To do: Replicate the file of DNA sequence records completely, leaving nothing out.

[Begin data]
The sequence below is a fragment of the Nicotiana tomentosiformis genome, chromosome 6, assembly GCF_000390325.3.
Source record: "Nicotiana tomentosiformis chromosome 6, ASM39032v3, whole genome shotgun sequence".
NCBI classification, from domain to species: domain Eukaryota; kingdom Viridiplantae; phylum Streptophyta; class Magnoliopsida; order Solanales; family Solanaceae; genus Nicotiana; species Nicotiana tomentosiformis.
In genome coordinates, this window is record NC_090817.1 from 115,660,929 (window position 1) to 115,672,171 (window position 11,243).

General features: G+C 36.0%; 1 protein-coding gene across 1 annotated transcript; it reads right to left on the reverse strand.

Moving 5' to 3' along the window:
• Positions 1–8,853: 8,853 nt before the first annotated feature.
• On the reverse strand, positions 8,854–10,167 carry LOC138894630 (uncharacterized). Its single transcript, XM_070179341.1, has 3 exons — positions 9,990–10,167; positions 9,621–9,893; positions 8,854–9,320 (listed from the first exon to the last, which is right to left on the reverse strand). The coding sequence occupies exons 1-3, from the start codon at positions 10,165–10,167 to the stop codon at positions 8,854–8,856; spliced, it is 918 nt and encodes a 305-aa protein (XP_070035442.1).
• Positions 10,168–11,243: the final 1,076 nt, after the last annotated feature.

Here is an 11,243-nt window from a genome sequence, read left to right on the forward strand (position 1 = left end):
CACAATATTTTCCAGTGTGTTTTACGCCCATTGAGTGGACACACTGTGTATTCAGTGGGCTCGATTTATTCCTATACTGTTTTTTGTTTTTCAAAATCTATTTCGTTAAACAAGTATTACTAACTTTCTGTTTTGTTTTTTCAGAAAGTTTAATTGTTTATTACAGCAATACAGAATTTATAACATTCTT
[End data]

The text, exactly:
The sequence below is a fragment of the Nicotiana tomentosiformis genome, chromosome 6, assembly GCF_000390325.3.
Source record: "Nicotiana tomentosiformis chromosome 6, ASM39032v3, whole genome shotgun sequence".
NCBI classification, from domain to species: domain Eukaryota; kingdom Viridiplantae; phylum Streptophyta; class Magnoliopsida; order Solanales; family Solanaceae; genus Nicotiana; species Nicotiana tomentosiformis.
In genome coordinates, this window is record NC_090817.1 from 115,660,929 (window position 1) to 115,672,171 (window position 11,243).

General features: G+C 36.0%; 1 protein-coding gene across 1 annotated transcript; it reads right to left on the reverse strand.

Moving 5' to 3' along the window:
• Positions 1–8,853: 8,853 nt before the first annotated feature.
• On the reverse strand, positions 8,854–10,167 carry LOC138894630 (uncharacterized). Its single transcript, XM_070179341.1, has 3 exons — positions 9,990–10,167; positions 9,621–9,893; positions 8,854–9,320 (listed from the first exon to the last, which is right to left on the reverse strand). The coding sequence occupies exons 1-3, from the start codon at positions 10,165–10,167 to the stop codon at positions 8,854–8,856; spliced, it is 918 nt and encodes a 305-aa protein (XP_070035442.1).
• Positions 10,168–11,243: the final 1,076 nt, after the last annotated feature.

Here is an 11,243-nt window from a genome sequence, read left to right on the forward strand (position 1 = left end):
CACAATATTTTCCAGTGTGTTTTACGCCCATTGAGTGGACACACTGTGTATTCAGTGGGCTCGATTTATTCCTATACTGTTTTTTGTTTTTCAAAATCTATTTCGTTAAACAAGTATTACTAACTTTCTGTTTTGTTTTTTCAGAAAGTTTAATTGTTTATTACAGCAATACAGAATTTATAACATTCTT